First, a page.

Reforming school discipline: Too fast?
Is school discipline reform moving too fast? asks Wayne D’Orio in The Atlantic.
In the Highline district south of Seattle, suspensions are way down, while the graduation rate is up. But teacher turnover has increased.
Kimmie Marton, a special-education teacher at Mount Rainier High School, said students became more disrespectful after the threat of out-of-school suspensions diminished. “Kids will cuss you out, there’s stealing and disobedience,” she said.
Los Angeles, which banned suspensions for “defiance” in 2013 also has cut suspensions sharply, writes D’Orio. However, “many teachers, and even some administrators, felt the changes were rushed through without proper training—and teachers and union officials complained about classroom-discipline issues.”
In New York City, which also shrank suspensions, teachers’ union officials complain “the city hasn’t given teachers sufficient training in how to defuse conflicts or provided other necessary support,” he writes.
Banning suspensions for classroom misbehavior has made Philadelphia schools less safe, writes Max Eden on The 74. Several studies found that “truancy skyrocketed, achievement plummeted, and, in a perverse twist, the racial suspension gap actually grew.
Using school climate surveys, Eden and a Manhattan Institute colleague created a safety map for Philadelphia schools, which are coded red (less safe), yellow (somewhat safe) and green (safe). It shows a “school climate catastrophe,” he writes.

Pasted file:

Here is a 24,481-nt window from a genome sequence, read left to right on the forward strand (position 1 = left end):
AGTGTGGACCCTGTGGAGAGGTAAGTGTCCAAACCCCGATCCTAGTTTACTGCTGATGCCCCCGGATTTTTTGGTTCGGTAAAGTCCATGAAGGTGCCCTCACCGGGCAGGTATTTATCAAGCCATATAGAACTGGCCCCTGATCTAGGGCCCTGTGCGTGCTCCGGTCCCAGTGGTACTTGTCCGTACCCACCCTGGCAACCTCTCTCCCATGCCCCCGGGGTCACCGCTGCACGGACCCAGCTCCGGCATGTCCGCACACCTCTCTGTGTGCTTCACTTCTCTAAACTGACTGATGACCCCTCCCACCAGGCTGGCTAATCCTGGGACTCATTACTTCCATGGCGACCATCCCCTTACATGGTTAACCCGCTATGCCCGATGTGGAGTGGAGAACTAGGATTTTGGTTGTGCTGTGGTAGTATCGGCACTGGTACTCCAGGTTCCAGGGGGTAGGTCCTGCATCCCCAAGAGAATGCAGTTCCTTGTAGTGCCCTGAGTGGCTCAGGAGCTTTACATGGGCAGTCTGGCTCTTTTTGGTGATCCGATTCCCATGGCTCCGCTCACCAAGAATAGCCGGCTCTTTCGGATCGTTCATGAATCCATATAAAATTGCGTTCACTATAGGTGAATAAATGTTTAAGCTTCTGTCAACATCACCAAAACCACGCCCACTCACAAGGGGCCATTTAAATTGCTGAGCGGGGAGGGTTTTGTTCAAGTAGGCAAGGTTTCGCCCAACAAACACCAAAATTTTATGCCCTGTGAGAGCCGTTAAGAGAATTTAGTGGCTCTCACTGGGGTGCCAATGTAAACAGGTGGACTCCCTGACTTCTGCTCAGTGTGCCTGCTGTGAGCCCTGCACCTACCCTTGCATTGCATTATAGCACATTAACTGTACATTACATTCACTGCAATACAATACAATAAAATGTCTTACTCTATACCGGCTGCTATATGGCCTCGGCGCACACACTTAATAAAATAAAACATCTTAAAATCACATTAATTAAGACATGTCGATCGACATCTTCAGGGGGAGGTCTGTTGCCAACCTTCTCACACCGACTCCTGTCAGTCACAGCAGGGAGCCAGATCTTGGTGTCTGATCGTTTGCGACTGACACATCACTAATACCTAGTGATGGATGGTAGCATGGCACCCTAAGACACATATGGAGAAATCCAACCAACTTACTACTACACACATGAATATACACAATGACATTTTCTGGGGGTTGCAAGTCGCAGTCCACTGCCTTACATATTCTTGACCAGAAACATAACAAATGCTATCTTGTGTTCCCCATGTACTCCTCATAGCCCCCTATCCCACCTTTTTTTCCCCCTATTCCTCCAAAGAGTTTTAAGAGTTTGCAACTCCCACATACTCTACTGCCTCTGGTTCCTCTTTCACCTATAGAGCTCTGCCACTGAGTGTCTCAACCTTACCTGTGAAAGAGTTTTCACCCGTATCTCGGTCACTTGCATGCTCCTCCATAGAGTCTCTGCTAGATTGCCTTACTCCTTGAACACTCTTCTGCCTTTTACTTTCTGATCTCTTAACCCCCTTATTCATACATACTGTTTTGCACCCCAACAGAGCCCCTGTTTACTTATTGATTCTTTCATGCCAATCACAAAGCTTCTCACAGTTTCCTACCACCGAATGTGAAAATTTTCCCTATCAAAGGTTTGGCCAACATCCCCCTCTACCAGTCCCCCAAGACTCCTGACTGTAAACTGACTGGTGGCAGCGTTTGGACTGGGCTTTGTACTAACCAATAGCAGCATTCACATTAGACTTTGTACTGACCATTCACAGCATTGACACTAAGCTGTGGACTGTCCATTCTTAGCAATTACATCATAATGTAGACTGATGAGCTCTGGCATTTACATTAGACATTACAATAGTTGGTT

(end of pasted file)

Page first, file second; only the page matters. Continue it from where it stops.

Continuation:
There are 119 red schools, 101 yellow schools and only 13 green ( more than three-quarters of students feel safe).
Results also were bleak on the “sense of belonging” question with only one school, a special school for students with disabilities, scoring green.
When it comes to maintaining a respectful environment, fewer than half of teachers at 73 schools report good news, 50 to 74.9 percent of teachers give positive answers at 154 schools, and more than 75 percent of teachers answer favorably at only five schools (all of which are charters).
Charter students feel safer, the climate survey showed.
Nora Gordon analyzes the research on disparities in suspensions: How much is due to discrimination?
Let schools choose their own discipline policies argue David Osborne and Emily Langhorne in U.S. News.
Fordham is sponsoring School Discipline Reform: Hard Lessons from the Front Lines on Jan. 25. (Follow on Twitter using @educationgadfly and #DisciplineReform.)
Panelists and audience members will discuss the question, “Should districts ban out-of-school suspensions for low-level offenses?”
California’s school accountability system gives suspension rates the same weight as test scores. Schools where students aren’t learning escape accountability, if they’re not suspending too many students and graduation rates aren’t terrible, writes Jessica Calefati for CALMatters. She notes that it’s easy for schools to manipulate suspension and graduation rates.